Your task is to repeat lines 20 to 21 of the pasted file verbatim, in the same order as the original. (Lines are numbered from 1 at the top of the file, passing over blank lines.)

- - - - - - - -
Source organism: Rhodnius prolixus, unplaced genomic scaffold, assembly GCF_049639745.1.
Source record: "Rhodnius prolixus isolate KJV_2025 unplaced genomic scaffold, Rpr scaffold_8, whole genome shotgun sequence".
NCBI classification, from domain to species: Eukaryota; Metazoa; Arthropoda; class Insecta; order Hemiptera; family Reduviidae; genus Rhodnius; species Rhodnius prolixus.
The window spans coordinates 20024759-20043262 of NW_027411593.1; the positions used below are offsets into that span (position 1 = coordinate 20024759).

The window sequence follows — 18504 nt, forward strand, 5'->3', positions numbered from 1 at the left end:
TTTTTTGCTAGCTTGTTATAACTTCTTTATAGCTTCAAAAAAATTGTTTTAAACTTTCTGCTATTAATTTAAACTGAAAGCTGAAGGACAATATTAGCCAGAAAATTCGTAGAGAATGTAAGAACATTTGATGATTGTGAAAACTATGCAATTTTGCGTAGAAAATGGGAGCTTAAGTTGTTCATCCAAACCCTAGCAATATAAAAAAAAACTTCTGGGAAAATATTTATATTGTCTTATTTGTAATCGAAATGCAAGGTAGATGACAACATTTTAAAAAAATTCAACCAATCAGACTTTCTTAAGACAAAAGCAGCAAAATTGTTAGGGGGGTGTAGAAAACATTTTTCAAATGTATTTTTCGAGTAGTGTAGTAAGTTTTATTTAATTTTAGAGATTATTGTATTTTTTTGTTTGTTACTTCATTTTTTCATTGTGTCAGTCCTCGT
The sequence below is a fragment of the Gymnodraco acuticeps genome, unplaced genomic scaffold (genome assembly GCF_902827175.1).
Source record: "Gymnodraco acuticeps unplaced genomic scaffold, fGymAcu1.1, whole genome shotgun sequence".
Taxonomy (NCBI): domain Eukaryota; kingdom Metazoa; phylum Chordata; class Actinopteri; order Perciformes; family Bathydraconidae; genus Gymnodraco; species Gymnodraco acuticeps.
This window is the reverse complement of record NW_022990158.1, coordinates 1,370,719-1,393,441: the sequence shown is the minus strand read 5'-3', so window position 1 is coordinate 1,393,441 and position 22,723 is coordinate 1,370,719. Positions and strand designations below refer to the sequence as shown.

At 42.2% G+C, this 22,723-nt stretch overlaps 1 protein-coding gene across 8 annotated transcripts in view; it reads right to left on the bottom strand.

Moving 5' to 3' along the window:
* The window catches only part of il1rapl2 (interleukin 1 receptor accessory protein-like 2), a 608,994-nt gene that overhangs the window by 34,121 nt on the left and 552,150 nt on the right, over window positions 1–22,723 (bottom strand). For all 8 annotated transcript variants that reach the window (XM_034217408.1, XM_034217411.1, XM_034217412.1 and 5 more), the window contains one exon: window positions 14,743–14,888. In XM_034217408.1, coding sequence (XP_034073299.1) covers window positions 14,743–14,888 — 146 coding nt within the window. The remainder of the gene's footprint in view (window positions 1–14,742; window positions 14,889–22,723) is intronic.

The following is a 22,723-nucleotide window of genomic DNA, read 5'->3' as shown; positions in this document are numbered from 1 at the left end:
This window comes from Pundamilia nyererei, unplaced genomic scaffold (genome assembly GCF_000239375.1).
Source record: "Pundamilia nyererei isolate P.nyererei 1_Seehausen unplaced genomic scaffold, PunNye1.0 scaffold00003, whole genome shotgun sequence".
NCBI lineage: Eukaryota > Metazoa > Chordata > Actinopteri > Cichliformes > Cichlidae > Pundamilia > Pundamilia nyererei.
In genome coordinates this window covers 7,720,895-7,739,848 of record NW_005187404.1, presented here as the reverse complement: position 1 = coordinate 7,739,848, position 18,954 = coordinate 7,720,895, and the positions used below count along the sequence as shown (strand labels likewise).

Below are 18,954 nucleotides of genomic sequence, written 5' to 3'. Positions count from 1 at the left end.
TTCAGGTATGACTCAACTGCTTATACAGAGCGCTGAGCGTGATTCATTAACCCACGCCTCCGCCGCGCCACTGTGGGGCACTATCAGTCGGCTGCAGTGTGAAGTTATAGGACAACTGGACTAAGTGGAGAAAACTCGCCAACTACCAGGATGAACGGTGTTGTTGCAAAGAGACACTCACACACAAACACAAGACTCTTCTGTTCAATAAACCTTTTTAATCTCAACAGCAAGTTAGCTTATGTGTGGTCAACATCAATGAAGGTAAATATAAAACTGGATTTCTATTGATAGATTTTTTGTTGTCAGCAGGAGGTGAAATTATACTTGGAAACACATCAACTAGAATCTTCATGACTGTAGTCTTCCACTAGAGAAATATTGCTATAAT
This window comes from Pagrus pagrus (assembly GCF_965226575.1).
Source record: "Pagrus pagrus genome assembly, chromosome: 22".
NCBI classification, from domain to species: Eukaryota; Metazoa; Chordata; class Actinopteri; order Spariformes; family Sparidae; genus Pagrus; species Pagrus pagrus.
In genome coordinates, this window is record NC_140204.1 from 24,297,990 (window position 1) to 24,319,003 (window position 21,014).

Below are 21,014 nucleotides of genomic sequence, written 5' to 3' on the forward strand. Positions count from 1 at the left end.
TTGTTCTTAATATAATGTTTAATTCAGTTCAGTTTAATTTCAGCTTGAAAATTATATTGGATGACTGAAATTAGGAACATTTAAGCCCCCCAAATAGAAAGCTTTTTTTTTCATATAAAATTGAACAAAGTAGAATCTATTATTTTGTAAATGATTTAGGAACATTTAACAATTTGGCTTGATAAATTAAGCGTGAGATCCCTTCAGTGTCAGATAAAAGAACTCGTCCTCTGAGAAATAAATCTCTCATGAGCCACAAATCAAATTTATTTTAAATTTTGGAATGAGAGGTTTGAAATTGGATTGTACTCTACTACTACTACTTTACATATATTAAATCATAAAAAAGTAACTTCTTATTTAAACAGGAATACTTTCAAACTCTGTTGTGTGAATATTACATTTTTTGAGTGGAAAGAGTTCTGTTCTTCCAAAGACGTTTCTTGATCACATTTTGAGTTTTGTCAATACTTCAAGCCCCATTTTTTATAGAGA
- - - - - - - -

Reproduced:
TTCAGGTATGACTCAACTGCTTATACAGAGCGCTGAGCGTGATTCATTAACCCACGCCTCCGCCGCGCCACTGTGGGGCACTATCAGTCGGCTGCAGTGTGAAGTTATAGGACAACTGGACTAAGTGGAGAAAACTCGCCAACTACCAGGATGAACGGTGTTGTTGCAAAGAGACACTCACACACAAACACAAGACTCTTCTGTTCAATAAACCTTTTTAATCTCAACAGCAAGTTAGCTTATGTGTGGTCAACATCAATGAAGGTAAATATAAAACTGGATTTCTATTGATAGATTTTTTGTTGTCAGCAGGAGGTGAAATTATACTTGGAAACACATCAACTAGAATCTTCATGACTGTAGTCTTCCACTAGAGAAATATTGCTATAAT
This window comes from Pagrus pagrus (assembly GCF_965226575.1).